Prince Lunalilo was born on January 31, 1835 to High Chiefess Miriam ‘Auhea Kekauluohi (Kuhina Nui, or Premier of the Hawaiian Kingdom and niece of Kamehameha I) and High Chief Charles Kanaʻina.
Lunalilo’s grandparents were Kalaʻimamahu (half brother of Kamehameha I) and Kalākua (sister to Kaʻahumanu). His great grandfather was Keōuakupupailaninui (Keōua, father of Kamehameha I.)
Lunalilo was educated at the Chiefs’ Children’s School, and at age four, became one of its first students. He was known as a scholar, a poet and a student with amazing memory for detail.
From a very young age, he loved to write with favorite subjects in school being literature and music. He composed Hawai’i’s first national anthem, E Ola Ke Ali`i Akua, or God Save the King.
He also developed a sense of justice and love for people. These traits were recognized by the age of six in the unselfish and caring manner in which he interacted with his servants.
As a young man, he was courteous and intelligent, generous and friendly. His close friends affectionately called him “Prince Bill”. His native people called him ”Lokomaikaʻi”, meaning “generous or benevolent”.
When Lunalilo died in 1874, while he was king, he was the first of the large landholding aliʻi to create a charitable trust for the benefit of his people.
His estate included large landholdings on the five major islands, consisting of 33-ahupuaʻa, nine ʻili and more than a dozen home lots. His will, written in 1871, established a perpetual trust under the administration of three trustees to be appointed by the justices of the Hawaiian Supreme Court.
The purpose of the trust was to build a home to accommodate the poor, destitute and infirm people of Hawaiian (aboriginal) blood or extraction, with preference given to older people. The will charged the Trustees to sell all of the estate’s land to build and maintain the home.
His will states “all of the real estate of which I may die seized and possessed to three persons … to be held by them in trust for the following purposes, to wit …”
“… to sell and dispose of the said real estate to the best advantage at public or private sale and to invest the proceeds in some secure manner until the aggregate sum shall amount to $25,000, or until the sum realized by the said trustees shall with donations or contributions from other sources, amount to the said sum of $25,000.” (District Court Records)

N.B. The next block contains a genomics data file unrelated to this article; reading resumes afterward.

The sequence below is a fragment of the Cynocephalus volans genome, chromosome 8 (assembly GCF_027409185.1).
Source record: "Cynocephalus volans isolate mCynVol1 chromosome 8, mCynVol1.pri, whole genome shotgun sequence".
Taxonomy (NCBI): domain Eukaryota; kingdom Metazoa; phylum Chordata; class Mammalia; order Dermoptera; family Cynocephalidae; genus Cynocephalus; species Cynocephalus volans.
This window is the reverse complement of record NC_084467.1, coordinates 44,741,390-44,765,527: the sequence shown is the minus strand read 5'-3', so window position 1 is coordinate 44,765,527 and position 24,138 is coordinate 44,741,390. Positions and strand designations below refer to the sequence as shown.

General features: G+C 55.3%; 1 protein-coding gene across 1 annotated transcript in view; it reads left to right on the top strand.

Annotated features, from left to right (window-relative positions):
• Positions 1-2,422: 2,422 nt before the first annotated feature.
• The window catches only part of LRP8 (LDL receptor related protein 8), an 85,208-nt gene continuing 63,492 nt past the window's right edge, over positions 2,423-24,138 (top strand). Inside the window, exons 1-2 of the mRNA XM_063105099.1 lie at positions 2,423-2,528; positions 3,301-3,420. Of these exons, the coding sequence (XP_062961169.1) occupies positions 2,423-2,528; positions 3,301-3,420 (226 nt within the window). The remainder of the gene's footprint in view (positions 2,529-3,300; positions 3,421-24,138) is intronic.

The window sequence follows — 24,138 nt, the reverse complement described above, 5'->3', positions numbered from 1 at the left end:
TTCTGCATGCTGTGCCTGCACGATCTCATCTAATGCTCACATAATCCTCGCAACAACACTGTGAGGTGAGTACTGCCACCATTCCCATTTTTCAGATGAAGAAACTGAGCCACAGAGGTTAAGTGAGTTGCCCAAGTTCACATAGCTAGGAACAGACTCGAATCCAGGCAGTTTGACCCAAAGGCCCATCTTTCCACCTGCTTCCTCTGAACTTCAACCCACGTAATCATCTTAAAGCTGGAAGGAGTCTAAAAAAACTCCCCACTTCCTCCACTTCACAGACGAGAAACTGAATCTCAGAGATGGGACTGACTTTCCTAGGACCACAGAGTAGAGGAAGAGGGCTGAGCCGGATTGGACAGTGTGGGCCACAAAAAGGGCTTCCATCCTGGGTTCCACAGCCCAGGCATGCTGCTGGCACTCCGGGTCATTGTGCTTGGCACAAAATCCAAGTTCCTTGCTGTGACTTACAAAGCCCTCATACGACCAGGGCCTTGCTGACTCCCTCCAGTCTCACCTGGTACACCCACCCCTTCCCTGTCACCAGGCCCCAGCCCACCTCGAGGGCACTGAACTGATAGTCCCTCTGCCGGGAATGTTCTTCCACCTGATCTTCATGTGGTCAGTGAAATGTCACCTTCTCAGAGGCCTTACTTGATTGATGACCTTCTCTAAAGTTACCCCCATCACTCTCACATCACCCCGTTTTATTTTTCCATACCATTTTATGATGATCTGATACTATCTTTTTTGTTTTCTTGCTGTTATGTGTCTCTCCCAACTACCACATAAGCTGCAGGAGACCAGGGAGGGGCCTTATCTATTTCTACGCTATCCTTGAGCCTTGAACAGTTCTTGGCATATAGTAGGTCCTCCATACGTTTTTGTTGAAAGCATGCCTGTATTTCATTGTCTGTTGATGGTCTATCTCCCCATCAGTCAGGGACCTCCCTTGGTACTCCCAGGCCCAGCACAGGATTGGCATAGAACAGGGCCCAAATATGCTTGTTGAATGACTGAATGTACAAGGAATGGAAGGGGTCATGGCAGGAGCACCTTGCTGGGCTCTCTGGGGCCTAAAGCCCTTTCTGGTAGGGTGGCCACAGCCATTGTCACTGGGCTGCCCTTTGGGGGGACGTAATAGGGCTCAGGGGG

“The will leaves the testator’s real estate to his Trustees in trust to sell the same at public or private sale and invest the same till the amount realized from such sale or by additions from other sources shall be $25,000 …”
“… and then directs that they shall expend the whole amount in the purchase of land and in the erection of a building or buildings on the Island of Oahu for specified eleemosynary purposes.” (Supreme Court Records)
His will notes, “Then I order the trustees to exceed the whole amount in the purchase of land and in the erection of a building or buildings on the Island of Oʻahu, of iron, stone, brick or other fireproof material, for the use and accommodation of poor, destitute and infirm people of Hawaiian blood or extraction, giving preference to old people.” (District Court Records)
According to the instructions in the will, the Estate trustees sold the land, built Lunalilo Home and invested the remaining proceeds in mortgages, securities and government bonds.
Unfortunately, those investments went sour, and today the Lunalilo estate has limited assets, other than Lunalilo Home in Hawaiʻi Kai and the land under it, and the trust must constantly raise funds to maintain the operation of the home. (Byrd)